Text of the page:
Parents, counselors discuss teen stress at forum | News | Palo Alto Online |


Parents, counselors discuss teen stress at forum

Adolescent Counseling Services hosts intimate discussion at Cubberley Community Center

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Many Palo Alto parents know that stress is part of their teens' lives, but spotting the difference between normal teen stress and potentially troubling behavior can be a challenge, according to parents who attended an intimate gathering with mental-health experts Tuesday night at Cubberley Community Center.

Sponsored by the nonprofit Adolescent Counseling Services, the event was part of a series of community forums aimed to educate parents and community members about how to better understand and care for teenagers. Two counselors from Adolescent Counseling Services and two from Community Health Awareness Council in Mountain View spoke.

The phrase "stressed-out" in Palo Alto is a taboo term, said Roni Gillenson, Adolescent Counseling Services on-campus counseling director. With the competition intense among peers, students may not even know they are anxious or may not wish to admit it since they feel the expectations of a high-performing culture, she said.

Gillenson advised parents with children who don't display signs of stress to not ask them directly of possible anxieties, which may lead to them becoming quiet, but to pose questions concerning their well-being, such as the amount of sleep they've been getting or how much time they've been spending with friends.

Counselor Ursula Vogelsang of Community Health Awareness Council encouraged parents to model healthy friendships in their own lives for their children to emulate.

Parents can also describe their own stresses to their children, which puts a name to their experience, Gillenson said. This enables teens to recognize their own stress and in turn cope with it by using strategies demonstrated by their parents.

Although some teens may not show stress, there are some who do. Warning signs may include obsession, irritability, procrastination or lack of response, changes in eating habits, rebellious behavior and secretiveness.

Vogelsang named secretiveness, what she defined as a complete loss of interaction between parent and teen, as the most dangerous.

"When they stop talking and sharing things about themselves or they don't look you in the eyes, then something's going on," Vogelsang said.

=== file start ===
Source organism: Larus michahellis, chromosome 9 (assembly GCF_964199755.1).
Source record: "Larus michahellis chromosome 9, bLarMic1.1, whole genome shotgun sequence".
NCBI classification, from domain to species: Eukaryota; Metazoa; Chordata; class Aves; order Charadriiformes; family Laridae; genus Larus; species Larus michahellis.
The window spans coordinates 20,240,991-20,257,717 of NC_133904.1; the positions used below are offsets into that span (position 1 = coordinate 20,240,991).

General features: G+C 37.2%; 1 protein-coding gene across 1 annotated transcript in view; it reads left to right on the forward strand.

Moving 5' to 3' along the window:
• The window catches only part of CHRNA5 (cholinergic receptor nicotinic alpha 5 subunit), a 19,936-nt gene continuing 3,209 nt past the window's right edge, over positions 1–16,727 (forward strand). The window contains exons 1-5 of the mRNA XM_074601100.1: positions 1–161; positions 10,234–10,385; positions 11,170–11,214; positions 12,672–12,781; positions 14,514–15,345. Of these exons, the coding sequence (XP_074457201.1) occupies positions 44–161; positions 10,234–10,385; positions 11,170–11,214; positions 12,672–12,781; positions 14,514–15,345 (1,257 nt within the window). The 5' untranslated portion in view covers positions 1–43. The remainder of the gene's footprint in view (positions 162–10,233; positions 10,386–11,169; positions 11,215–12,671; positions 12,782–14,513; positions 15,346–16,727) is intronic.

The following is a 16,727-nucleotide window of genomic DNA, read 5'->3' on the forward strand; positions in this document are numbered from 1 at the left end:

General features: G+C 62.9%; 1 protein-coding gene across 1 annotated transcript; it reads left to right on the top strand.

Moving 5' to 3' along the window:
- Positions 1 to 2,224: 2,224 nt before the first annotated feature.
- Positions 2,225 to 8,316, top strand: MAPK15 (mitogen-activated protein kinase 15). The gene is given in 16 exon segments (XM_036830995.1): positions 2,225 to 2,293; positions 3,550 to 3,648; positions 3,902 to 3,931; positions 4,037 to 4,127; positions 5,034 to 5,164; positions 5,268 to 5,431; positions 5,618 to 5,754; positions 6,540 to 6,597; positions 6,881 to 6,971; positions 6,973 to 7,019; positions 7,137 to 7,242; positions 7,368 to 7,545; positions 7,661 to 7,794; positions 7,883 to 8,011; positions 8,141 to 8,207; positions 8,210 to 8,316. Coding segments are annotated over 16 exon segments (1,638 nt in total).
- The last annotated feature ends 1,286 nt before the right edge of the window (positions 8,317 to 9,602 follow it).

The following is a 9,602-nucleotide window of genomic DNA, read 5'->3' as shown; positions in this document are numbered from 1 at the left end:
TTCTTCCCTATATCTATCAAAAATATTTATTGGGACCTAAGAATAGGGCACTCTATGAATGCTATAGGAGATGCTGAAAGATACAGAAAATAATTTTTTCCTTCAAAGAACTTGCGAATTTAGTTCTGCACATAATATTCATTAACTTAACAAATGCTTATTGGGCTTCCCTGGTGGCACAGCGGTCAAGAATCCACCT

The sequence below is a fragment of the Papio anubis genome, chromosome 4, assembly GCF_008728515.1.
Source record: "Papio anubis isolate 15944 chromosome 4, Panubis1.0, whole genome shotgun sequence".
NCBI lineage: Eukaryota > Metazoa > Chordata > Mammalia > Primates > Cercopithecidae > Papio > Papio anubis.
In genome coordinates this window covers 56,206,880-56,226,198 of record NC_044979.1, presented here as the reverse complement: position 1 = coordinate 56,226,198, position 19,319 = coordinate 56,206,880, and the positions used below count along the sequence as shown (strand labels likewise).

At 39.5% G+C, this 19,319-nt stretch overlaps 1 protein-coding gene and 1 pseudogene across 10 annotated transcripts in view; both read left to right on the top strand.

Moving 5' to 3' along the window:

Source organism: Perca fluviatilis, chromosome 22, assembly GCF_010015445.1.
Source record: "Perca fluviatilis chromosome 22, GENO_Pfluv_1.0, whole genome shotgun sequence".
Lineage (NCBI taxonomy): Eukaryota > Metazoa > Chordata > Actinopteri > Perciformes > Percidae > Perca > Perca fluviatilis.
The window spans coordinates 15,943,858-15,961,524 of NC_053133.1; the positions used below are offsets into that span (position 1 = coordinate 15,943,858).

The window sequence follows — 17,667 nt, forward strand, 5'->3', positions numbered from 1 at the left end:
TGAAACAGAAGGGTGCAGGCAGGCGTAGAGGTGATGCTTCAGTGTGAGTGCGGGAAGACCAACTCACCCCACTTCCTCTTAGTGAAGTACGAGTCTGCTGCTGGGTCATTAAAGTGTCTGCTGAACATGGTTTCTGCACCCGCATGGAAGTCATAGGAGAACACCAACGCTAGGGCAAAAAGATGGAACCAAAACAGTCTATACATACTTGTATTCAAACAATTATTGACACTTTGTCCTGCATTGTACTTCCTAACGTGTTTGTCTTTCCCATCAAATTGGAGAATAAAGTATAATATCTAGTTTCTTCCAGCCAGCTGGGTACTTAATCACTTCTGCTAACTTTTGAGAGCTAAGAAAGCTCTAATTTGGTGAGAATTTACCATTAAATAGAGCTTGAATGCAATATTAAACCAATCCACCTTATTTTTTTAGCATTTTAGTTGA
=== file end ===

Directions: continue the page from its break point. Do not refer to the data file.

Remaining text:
"How do you discern between secrecy and a desire for more privacy, which is normal for teenagers?" a parent asked.

Vogelsang clarified that privacy comes in short bouts whereas secrecy entails a constant feeling of disconnection between parent and teen.

"When teens have built a wall, then do quick interactions with them just to acknowledge that you are in the same family, under the same roof, breathing the same air," said Enrique Flores, Adolescent Counseling Services adolescent substance-abuse-treatment program director.

Adolescent boys respond differently than girls, and the best approach with the former would be to engage in an activity such as playing ball or listening to music when talking to them about stress, he said.

Presenting a "friendly demeanor" during parents' daily check-ins rather than approaching teens as a "punitive correction officer" will help avoid an awkward conversation, Flores said.

Opening up and maintaining channels of communication with teens about their emotional lives is key in preventing a stress breakdown, the counselors said.

Channels of communication with individuals outside of the home are also healthy, because family may carry hurtful associations, Flores said. It may be easier for the teen to vent feelings to a friend.

The notion of an outside friend was of concern to one parent at the discussion, who asked how one can assess whether an outside relationship is a healthy one.

Vogelsang advised parents to size up the kind of relationship the teen has with the friend by approaching the task positively and asking the teen what they like about the friend. After gaining general information, Vogelsang recommended the parent ask themselves whether the relationship is really dangerous to their teen or only an experiment outside of the norm. The parent can then decide whether it is appropriate to end the friendship.

However, the teen's relationship with his or her parent should be the priority, Flores said.

"If you still have that influence in your teen's life, use that window of opportunity," he said.

He concluded that parents should create boundaries and spend time with their kids through small excursions or activities on a weekly basis.

"Even if they are not excited about it -- when they leave the nest, they might miss these moments."

Editor's note: To watch 15 minutes of uncut footage from the forum, go to

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